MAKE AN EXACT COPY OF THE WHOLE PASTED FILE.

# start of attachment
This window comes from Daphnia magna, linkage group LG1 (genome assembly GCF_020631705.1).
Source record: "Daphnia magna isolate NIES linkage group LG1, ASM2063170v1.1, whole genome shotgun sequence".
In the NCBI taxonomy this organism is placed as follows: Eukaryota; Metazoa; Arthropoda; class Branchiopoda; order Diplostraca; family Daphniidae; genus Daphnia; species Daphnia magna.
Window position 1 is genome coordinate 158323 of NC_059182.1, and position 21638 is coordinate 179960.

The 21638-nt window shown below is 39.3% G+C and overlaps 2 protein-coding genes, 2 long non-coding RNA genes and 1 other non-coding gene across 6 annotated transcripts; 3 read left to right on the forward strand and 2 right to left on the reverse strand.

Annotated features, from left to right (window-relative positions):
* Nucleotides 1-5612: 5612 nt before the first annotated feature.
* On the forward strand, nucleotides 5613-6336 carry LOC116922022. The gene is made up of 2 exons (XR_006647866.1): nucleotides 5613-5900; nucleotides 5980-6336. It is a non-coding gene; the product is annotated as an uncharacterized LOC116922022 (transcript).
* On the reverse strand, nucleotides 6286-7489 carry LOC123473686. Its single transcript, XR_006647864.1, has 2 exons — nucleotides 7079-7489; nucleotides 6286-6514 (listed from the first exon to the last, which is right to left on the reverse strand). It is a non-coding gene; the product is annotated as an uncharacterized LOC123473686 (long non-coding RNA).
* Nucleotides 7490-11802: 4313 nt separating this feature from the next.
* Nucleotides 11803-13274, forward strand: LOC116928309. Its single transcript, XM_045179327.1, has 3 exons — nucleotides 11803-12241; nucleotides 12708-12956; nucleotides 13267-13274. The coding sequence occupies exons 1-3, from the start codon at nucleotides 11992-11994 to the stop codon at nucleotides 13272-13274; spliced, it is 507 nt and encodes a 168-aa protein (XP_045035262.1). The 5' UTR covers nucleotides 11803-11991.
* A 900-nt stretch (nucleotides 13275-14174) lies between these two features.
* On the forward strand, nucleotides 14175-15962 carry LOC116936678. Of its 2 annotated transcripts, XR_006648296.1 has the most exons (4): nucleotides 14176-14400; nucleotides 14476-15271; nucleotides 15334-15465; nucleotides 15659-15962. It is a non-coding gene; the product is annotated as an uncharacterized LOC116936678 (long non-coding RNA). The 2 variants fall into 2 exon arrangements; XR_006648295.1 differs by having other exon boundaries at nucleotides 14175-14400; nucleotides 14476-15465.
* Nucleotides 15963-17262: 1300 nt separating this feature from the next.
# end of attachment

This window comes from Daphnia magna, linkage group LG1 (genome assembly GCF_020631705.1).
Source record: "Daphnia magna isolate NIES linkage group LG1, ASM2063170v1.1, whole genome shotgun sequence".
In the NCBI taxonomy this organism is placed as follows: Eukaryota; Metazoa; Arthropoda; class Branchiopoda; order Diplostraca; family Daphniidae; genus Daphnia; species Daphnia magna.
Window position 1 is genome coordinate 158323 of NC_059182.1, and position 21638 is coordinate 179960.

The 21638-nt window shown below is 39.3% G+C and overlaps 2 protein-coding genes, 2 long non-coding RNA genes and 1 other non-coding gene across 6 annotated transcripts; 3 read left to right on the forward strand and 2 right to left on the reverse strand.

Annotated features, from left to right (window-relative positions):
* Nucleotides 1-5612: 5612 nt before the first annotated feature.
* On the forward strand, nucleotides 5613-6336 carry LOC116922022. The gene is made up of 2 exons (XR_006647866.1): nucleotides 5613-5900; nucleotides 5980-6336. It is a non-coding gene; the product is annotated as an uncharacterized LOC116922022 (transcript).
* On the reverse strand, nucleotides 6286-7489 carry LOC123473686. Its single transcript, XR_006647864.1, has 2 exons — nucleotides 7079-7489; nucleotides 6286-6514 (listed from the first exon to the last, which is right to left on the reverse strand). It is a non-coding gene; the product is annotated as an uncharacterized LOC123473686 (long non-coding RNA).
* Nucleotides 7490-11802: 4313 nt separating this feature from the next.
* Nucleotides 11803-13274, forward strand: LOC116928309. Its single transcript, XM_045179327.1, has 3 exons — nucleotides 11803-12241; nucleotides 12708-12956; nucleotides 13267-13274. The coding sequence occupies exons 1-3, from the start codon at nucleotides 11992-11994 to the stop codon at nucleotides 13272-13274; spliced, it is 507 nt and encodes a 168-aa protein (XP_045035262.1). The 5' UTR covers nucleotides 11803-11991.
* A 900-nt stretch (nucleotides 13275-14174) lies between these two features.
* On the forward strand, nucleotides 14175-15962 carry LOC116936678. Of its 2 annotated transcripts, XR_006648296.1 has the most exons (4): nucleotides 14176-14400; nucleotides 14476-15271; nucleotides 15334-15465; nucleotides 15659-15962. It is a non-coding gene; the product is annotated as an uncharacterized LOC116936678 (long non-coding RNA). The 2 variants fall into 2 exon arrangements; XR_006648295.1 differs by having other exon boundaries at nucleotides 14175-14400; nucleotides 14476-15465.
* Nucleotides 15963-17262: 1300 nt separating this feature from the next.